Lucca is the capital of the province of Lucca in the Tuscany region and has 89,346 inhabitants (2017). The city is one of the richest cities in northern Italy, located about 25 km northeast of Pisa and about 80 km west of the regional capital city of Florence. Lucca has a long history. It was probably founded by the Etruscans (the Etruscan word “luk” means “swamp”), according to another theory by the Ligurians. The city is completely walled; the ramparts form the domain of pedestrians and cyclists.
Biking thru the city gate
On the city wall Lucca
Biking on the City wall
Biking road on the citywall
The city of Lucca has always been walled, at least from 180 BC. The current fortifications around the city were built between 1504 and 1645, especially against attacks from Florence. It is one of the earliest examples of modern fortifications in Europe. The current wall has never been exposed to military threats but has once been of great use, namely on 18 November 1812, when the city was threatened by a flood through the river Serchio. Grand Duchess of Tuscany Elisa (Napoleon’s youngest sister) could no longer enter the city because all the gates were hermetically sealed to the water and had to be hoisted over the wall. The wall has a circumference of more than four kilometers, is at the base to thirty meters wide and twelve meters high and is still in good condition. There is a park on it and there is a bicycle and walking path. A giro della mura (= a round on the walls) is highly recommended.
Piazza dell’Anfiteatro (on the site of the former Roman amphitheater). The theater from the 2nd century has been built up over the centuries (including the middle square) with buildings, horse stables, storage facilities and a prison. In the 19th century architect Lorenzo Nottolini created an ellipse design in which the foundations of the amphitheater were used for homes and shops. He released the middle section, creating a square. Via four arches one arrives at this square. The lowest port is the only one at the location of an original entrance gate.
Tindaro by Igor Mitoraj
Roman Amphitheater Square
A long the wall you can find the great Cathedral of Lucca. The interior is great, lots of marble. At the outside, you can follow the signs of the public toilets you find the entrance to the tower next to the Cathedral. It’s not the easiest climbs but the reward to get there is great. You can oversee the whole centre of the town.
Cathedral of Lucca, wall view
Tower view from Cathedral Lucca
Across the piazza in front of the Cathedral at the piazza San Giovanni there is this church. It’s part of the entrance billet of the Cathedral, but most people skipping it. That’s actually a shame. Because the interior of this church is special. Not the interior when you enter the church, but just in front of the altar you can get a sneak peak of what’s beneath the church floor. Go to the left and you’ll find some stairs going down. Beneath the whole church you find this space full of very old remains of the city of Lucca. Some parts are from the Roman Empire. It’s almost a mind blowing experience to went there. An other nice thing about this place, if you are not that interessed in history, it’s a nice cool place and that is fine on a warm summers day.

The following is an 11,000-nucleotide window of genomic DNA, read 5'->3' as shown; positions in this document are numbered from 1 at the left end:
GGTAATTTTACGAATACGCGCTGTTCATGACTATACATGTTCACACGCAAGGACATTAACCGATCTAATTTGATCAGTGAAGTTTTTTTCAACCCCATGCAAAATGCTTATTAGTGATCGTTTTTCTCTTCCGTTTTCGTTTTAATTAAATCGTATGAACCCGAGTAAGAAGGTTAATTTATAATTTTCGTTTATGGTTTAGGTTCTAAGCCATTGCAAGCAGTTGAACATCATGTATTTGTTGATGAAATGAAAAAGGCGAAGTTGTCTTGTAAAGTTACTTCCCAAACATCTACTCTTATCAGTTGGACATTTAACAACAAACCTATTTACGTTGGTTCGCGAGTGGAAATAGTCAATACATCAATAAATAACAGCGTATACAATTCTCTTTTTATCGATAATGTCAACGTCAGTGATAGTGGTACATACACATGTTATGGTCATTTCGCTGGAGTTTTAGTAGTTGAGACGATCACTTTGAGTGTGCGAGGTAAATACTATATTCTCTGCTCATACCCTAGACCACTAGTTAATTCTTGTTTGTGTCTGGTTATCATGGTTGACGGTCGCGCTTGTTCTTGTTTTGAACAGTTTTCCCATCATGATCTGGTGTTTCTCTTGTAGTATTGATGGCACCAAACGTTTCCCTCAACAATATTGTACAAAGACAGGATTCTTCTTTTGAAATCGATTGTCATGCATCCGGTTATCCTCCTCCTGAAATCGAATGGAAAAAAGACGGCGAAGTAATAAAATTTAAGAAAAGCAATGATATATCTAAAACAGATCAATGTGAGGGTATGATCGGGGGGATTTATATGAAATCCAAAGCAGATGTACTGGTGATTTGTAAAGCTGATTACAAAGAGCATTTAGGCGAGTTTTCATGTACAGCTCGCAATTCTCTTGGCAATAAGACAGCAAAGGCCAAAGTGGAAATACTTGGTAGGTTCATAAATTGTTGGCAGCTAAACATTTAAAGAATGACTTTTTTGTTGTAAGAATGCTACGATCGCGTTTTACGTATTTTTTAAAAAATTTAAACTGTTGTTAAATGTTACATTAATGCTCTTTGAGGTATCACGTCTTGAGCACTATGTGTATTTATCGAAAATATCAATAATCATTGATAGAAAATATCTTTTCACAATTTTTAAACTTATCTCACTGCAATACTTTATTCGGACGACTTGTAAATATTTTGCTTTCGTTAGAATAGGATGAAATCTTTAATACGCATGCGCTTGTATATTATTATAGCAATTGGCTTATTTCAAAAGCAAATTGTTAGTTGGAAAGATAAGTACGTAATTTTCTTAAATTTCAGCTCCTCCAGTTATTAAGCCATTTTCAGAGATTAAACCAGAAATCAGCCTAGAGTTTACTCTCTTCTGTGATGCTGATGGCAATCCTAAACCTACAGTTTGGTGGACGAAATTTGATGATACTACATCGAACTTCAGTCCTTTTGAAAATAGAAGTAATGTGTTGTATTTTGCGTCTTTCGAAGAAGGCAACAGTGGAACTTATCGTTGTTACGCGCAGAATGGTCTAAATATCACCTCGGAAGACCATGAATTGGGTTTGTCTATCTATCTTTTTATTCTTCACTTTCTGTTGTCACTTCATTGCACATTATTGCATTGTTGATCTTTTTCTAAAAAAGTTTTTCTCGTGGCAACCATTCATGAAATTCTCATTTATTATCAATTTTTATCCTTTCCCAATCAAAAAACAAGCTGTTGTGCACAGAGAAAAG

San Giovanni seen from Cathedral
Roman Floor in San Giovanni Basement
The birthplace of Puccini At the Corte San Lorenzo is the house where the world famous composer Giacomo Puccini was born on December 22, 1858. The family moved into the house around 1815. In 2011 the house was returned to its original state and to be visited. The cloak and the white scarf, in which he often dressed, are also present next to scores and original post. On the square (= Piazza Cittadella) near this house is a statue of the composer of the Italian sculptor Vito Tongani from 1994. Talking about music at the Piazza Napoleone, also called Piazza Grande, is a central square of Lucca where in the summer the Lucca Summer Festival is held. Every year in July a lot of famous musicians are playing this festival. The square
will also been used as a place for concerts like the Rolling Stones, as you can see in the image.
Once upon a time there was a large fortress at this place – the Fortezza Augusta – built in 1322 by the famous and feared Lucchees Castruccio Castracani (1281-1328). The fort was built, among other things, from the stones of the towers of the families who had rejected him from the city of Lucca. The fort occupied a fifth of the city’s surface, was built on the city wall, contained twenty-
Lucca Summerfestival at Napoleone Square
nine towers and four gates within the walls.
Piazza Napoleon a concert place